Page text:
Luncheon recognizes Vietnam veterans

Mar. 30—ASHLAND — Duty, honor, country" is a rallying point for many Vietnam veterans.

Dozens of men and women who served in the armed forces were honored Saturday afternoon at a veterans luncheon at the Ashland Transportation Center bringing a "beautiful" ceremony of recognition for those who haven't didn't receive their due when they returned home from war.

Denver Prater, 76, a Vietnam veteran, recalled a memory in the VA hospital two weeks ago. He said a woman came and changed his batteries to his heart monitor when he was asked where he served.

"I said 'Vietnam.' She said, 'I want to apologize to you for the way we treated you all when you came back.' It's such a shock to me, but such a blessing, because I thank her, this is great; we feel this, we are here in this," Prater said.

"Nobody wanted to be there, nobody felt like a hero," he said. "They were not the monsters people made them out to be. There was love, there was compassion. Nobody understood why we were there. We didn't understand our mission, we didn't know how it could be accomplished or if we were accomplishing it."

Prater was drafted at 20 years old to fight in Vietnam.

"I didn't think I should have been exempted and I didn't try to do that," Prater said. "When I was there, I did the best job I could. There were people having a real tough time. I tried to be a friend, counselor or whatever I could.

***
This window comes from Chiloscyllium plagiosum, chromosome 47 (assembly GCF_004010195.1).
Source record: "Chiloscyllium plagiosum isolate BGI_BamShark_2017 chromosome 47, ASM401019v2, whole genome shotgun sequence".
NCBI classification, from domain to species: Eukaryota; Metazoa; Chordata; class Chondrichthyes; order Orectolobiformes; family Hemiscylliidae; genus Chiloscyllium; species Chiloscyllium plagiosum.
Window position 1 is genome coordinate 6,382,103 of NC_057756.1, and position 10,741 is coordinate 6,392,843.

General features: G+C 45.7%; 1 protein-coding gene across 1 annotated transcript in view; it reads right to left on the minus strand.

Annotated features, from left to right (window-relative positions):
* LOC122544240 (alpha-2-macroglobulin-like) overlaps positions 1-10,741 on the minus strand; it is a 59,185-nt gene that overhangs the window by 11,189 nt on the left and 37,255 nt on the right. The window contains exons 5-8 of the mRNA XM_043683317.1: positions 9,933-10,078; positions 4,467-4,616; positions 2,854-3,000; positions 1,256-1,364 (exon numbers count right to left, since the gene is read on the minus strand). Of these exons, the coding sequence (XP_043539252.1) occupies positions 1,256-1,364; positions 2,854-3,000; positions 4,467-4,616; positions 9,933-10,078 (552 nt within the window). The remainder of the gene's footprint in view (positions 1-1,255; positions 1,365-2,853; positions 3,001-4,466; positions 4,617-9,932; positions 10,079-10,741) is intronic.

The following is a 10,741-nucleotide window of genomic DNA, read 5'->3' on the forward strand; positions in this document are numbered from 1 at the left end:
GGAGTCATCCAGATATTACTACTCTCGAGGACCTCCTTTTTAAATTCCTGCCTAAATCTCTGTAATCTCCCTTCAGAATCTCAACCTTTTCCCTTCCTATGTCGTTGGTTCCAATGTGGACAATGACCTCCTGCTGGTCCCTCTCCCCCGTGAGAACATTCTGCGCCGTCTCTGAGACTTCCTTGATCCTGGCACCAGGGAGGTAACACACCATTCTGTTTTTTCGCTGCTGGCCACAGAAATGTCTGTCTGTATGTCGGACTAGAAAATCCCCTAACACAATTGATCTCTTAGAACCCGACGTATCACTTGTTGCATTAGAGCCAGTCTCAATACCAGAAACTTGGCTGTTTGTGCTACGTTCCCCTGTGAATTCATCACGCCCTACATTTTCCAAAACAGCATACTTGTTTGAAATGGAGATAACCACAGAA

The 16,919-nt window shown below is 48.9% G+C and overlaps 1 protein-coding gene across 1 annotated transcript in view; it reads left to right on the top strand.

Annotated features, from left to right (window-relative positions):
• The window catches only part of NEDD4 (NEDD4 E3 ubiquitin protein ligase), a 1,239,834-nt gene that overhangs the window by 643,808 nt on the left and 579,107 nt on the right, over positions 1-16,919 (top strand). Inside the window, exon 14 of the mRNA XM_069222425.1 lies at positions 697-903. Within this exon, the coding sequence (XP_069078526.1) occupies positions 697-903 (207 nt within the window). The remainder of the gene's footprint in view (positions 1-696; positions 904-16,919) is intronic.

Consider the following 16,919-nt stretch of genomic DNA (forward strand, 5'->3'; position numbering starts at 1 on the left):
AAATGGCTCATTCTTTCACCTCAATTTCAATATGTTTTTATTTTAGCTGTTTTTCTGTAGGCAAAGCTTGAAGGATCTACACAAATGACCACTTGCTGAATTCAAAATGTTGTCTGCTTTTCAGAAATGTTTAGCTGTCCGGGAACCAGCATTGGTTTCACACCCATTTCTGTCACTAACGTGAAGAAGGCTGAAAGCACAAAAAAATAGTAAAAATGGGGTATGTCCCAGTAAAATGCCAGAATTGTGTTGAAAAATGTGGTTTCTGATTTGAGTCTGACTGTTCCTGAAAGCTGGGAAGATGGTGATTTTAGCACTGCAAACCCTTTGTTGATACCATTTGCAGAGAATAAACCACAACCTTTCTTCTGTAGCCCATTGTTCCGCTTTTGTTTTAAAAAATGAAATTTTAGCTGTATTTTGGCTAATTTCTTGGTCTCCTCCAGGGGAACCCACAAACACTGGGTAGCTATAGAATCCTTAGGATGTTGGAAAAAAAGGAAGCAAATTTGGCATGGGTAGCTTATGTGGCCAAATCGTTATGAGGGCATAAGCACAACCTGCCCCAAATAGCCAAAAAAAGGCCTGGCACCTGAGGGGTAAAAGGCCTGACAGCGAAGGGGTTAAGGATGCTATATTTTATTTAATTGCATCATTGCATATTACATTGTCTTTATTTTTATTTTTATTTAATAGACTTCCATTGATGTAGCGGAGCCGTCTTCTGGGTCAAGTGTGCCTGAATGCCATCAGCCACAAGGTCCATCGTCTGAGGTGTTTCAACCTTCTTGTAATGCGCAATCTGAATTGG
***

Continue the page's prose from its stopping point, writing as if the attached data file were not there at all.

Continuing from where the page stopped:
"I was a licensed minister when I went into the Army," he added. "I prayed hard and said, 'This is not where I am supposed to be, I was supposed to be pastoring churches and it's as if God said I am putting you here for a purpose. I look back and realize, that was the purpose."

Prater witnessed a turnaround of how people viewed Vietnam veterans when the Gulf War began.

"Patriotism came back in and people began to appreciate the American soldier and it trickled down to us. Now there are people everywhere saying 'I appreciate you,'" he said.

"It makes me feel great. I wouldn't wear a uniform or tell anybody that I was in the military. I served another 24 months when I came back from Vietnam. I never wore my uniform except when on base. I didn't want anybody to know," Prater added.

He said the love of his life played a key role in keeping him motivated.

"She wrote letters every day to me and I wrote back to her. Two weeks after being home, we got married. We started a happy life together."

Cheryl Spriggs, Ashland commissioner and Regent Poage Chapter of The Daughters of the American Revolution member, said patriotism is in her DNA.

"It's so important that we recognize that we have so many heroes living among us," Spriggs said. "They are there and have done great things through their country and when the country called, they showed up and they were there.

"We are walking among heroes," she added. "We will never know what they went through but I can tell you this, every ounce of freedom I have comes from somebody in the military."

Spriggs expressed how proud she was to live in a state and area that is strong in patriotism, she said.

"We are so proud that Kentucky has a huge patriotic group of people," she said. "We have a very strong sense of patriotism here.

"They feel that in their heart and can see it on their face that we have accomplished our goal of making them feel recognized and how we appreciate them so much, because they didn't feel that before,."

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